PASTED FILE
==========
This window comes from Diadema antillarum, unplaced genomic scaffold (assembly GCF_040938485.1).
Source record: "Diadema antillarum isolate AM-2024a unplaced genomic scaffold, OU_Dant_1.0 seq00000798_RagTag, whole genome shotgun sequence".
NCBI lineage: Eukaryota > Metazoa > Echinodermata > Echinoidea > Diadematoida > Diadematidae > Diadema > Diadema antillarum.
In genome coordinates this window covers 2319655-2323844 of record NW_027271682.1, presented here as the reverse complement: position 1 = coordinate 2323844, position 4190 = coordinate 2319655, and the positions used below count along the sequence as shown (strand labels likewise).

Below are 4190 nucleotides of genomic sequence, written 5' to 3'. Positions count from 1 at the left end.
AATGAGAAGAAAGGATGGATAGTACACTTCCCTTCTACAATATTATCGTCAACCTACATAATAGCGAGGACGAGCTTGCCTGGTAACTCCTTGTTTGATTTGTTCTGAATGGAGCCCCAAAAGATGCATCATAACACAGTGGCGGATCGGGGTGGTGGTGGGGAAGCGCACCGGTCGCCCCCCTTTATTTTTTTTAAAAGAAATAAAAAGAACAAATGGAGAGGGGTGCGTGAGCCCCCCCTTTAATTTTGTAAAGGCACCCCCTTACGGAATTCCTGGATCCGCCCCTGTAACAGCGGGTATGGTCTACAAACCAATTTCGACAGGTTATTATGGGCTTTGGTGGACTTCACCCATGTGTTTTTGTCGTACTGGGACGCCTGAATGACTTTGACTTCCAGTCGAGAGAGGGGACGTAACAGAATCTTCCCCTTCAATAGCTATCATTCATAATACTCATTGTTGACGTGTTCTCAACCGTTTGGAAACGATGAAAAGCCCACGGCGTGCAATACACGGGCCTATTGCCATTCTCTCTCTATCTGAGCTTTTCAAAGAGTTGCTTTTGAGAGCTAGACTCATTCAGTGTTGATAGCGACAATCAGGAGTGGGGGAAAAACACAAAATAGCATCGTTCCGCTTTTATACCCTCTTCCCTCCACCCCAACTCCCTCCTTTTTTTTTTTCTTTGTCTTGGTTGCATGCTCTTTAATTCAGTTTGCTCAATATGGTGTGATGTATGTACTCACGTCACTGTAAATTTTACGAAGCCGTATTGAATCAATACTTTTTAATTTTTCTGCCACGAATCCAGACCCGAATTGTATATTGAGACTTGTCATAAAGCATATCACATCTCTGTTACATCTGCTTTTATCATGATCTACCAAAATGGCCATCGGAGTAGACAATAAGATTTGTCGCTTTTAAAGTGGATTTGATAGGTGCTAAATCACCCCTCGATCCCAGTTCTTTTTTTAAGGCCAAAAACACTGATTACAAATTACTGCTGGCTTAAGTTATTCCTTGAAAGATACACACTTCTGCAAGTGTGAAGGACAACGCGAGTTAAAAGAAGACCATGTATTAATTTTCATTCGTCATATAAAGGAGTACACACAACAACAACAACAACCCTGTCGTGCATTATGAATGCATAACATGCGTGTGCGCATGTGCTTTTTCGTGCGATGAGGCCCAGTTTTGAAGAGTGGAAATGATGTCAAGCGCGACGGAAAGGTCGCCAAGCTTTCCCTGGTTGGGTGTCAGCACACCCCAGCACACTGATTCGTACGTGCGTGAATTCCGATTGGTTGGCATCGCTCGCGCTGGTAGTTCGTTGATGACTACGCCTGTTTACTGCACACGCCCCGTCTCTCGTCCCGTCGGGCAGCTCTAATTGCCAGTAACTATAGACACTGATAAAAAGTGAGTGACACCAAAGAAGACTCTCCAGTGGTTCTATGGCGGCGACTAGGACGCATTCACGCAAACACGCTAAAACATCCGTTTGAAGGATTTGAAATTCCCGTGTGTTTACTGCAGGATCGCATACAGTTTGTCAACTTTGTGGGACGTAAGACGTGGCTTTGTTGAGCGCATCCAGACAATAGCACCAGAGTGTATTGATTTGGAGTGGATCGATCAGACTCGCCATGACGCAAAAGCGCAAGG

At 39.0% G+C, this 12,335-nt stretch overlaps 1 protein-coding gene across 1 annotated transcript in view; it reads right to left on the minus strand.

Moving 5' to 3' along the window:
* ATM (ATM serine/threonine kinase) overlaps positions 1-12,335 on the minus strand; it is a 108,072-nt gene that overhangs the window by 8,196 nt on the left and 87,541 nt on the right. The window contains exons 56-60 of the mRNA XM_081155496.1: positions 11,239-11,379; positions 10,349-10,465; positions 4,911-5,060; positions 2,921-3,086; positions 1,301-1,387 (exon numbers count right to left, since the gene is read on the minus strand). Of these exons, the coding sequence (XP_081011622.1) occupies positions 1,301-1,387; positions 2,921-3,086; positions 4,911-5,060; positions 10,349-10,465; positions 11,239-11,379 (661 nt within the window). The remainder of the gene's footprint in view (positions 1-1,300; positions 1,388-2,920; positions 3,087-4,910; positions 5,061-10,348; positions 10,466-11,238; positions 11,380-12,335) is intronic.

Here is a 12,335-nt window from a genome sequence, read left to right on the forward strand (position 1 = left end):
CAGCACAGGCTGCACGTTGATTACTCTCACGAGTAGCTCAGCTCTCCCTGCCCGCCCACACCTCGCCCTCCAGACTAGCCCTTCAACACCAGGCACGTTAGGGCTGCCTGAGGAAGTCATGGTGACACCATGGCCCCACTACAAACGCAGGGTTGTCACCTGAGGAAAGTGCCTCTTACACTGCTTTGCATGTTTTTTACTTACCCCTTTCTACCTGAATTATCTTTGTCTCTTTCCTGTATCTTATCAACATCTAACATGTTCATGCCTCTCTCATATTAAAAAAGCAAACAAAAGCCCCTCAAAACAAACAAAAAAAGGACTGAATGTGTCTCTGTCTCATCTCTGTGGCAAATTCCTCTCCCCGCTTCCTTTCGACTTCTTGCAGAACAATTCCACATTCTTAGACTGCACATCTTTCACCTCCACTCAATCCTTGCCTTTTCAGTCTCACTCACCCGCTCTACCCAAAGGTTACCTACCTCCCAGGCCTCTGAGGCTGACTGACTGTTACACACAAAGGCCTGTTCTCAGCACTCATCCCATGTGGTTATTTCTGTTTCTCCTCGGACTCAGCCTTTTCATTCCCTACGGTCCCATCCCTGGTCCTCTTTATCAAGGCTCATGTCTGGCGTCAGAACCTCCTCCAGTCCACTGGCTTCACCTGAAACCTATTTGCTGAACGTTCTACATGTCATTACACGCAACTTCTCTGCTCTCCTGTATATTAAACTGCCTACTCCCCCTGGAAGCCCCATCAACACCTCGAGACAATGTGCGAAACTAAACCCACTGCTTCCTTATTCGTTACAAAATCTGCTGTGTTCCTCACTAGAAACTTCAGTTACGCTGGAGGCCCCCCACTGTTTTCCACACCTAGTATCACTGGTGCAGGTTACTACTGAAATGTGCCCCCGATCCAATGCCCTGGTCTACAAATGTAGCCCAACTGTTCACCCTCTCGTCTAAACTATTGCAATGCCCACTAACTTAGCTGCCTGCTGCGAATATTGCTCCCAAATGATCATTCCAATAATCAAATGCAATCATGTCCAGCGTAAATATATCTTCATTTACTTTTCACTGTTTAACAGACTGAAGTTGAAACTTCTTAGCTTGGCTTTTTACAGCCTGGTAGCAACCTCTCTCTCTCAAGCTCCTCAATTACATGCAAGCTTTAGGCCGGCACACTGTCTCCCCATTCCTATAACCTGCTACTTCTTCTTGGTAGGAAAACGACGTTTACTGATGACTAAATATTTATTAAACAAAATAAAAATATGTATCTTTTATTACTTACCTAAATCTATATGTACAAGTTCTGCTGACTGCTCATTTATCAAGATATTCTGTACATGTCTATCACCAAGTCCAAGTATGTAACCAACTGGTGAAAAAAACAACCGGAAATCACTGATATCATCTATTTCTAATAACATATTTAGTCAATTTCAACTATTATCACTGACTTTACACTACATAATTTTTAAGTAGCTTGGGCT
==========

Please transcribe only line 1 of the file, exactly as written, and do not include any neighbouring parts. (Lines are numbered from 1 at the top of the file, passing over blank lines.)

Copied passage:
This window comes from Diadema antillarum, unplaced genomic scaffold (assembly GCF_040938485.1).